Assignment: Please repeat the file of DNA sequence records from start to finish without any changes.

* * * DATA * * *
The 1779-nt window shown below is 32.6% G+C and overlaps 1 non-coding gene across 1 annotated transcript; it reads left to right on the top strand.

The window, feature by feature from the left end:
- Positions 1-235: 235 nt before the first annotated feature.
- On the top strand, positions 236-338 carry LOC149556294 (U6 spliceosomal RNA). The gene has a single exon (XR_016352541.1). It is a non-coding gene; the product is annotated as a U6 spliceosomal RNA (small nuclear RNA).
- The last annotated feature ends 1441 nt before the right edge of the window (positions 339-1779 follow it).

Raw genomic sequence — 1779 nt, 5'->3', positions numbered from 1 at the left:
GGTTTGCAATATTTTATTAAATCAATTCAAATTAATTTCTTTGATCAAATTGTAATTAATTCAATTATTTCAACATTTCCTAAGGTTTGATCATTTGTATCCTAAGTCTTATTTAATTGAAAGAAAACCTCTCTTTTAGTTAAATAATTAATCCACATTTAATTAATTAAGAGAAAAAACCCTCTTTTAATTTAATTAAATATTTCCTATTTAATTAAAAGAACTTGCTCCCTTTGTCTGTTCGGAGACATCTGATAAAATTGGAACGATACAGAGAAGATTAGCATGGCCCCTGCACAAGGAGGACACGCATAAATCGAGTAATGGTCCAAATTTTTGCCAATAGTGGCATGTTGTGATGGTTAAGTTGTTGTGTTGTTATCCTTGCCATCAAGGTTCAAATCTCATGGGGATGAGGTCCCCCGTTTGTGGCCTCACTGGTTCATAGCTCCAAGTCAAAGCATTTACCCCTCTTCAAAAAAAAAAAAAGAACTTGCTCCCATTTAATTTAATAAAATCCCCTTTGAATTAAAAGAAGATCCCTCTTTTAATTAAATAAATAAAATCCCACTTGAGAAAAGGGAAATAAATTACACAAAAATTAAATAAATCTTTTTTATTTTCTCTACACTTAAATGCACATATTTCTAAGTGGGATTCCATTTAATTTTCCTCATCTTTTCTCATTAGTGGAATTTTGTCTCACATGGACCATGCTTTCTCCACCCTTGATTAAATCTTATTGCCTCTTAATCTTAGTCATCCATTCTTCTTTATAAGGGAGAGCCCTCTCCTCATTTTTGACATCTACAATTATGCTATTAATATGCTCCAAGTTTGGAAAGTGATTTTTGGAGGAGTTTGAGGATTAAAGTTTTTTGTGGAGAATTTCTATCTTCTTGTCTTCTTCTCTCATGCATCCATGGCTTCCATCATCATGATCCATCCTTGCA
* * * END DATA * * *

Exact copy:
The 1779-nt window shown below is 32.6% G+C and overlaps 1 non-coding gene across 1 annotated transcript; it reads left to right on the top strand.

The window, feature by feature from the left end:
- Positions 1-235: 235 nt before the first annotated feature.
- On the top strand, positions 236-338 carry LOC149556294 (U6 spliceosomal RNA). The gene has a single exon (XR_016352541.1). It is a non-coding gene; the product is annotated as a U6 spliceosomal RNA (small nuclear RNA).
- The last annotated feature ends 1441 nt before the right edge of the window (positions 339-1779 follow it).

Raw genomic sequence — 1779 nt, 5'->3', positions numbered from 1 at the left:
GGTTTGCAATATTTTATTAAATCAATTCAAATTAATTTCTTTGATCAAATTGTAATTAATTCAATTATTTCAACATTTCCTAAGGTTTGATCATTTGTATCCTAAGTCTTATTTAATTGAAAGAAAACCTCTCTTTTAGTTAAATAATTAATCCACATTTAATTAATTAAGAGAAAAAACCCTCTTTTAATTTAATTAAATATTTCCTATTTAATTAAAAGAACTTGCTCCCTTTGTCTGTTCGGAGACATCTGATAAAATTGGAACGATACAGAGAAGATTAGCATGGCCCCTGCACAAGGAGGACACGCATAAATCGAGTAATGGTCCAAATTTTTGCCAATAGTGGCATGTTGTGATGGTTAAGTTGTTGTGTTGTTATCCTTGCCATCAAGGTTCAAATCTCATGGGGATGAGGTCCCCCGTTTGTGGCCTCACTGGTTCATAGCTCCAAGTCAAAGCATTTACCCCTCTTCAAAAAAAAAAAAAGAACTTGCTCCCATTTAATTTAATAAAATCCCCTTTGAATTAAAAGAAGATCCCTCTTTTAATTAAATAAATAAAATCCCACTTGAGAAAAGGGAAATAAATTACACAAAAATTAAATAAATCTTTTTTATTTTCTCTACACTTAAATGCACATATTTCTAAGTGGGATTCCATTTAATTTTCCTCATCTTTTCTCATTAGTGGAATTTTGTCTCACATGGACCATGCTTTCTCCACCCTTGATTAAATCTTATTGCCTCTTAATCTTAGTCATCCATTCTTCTTTATAAGGGAGAGCCCTCTCCTCATTTTTGACATCTACAATTATGCTATTAATATGCTCCAAGTTTGGAAAGTGATTTTTGGAGGAGTTTGAGGATTAAAGTTTTTTGTGGAGAATTTCTATCTTCTTGTCTTCTTCTCTCATGCATCCATGGCTTCCATCATCATGATCCATCCTTGCA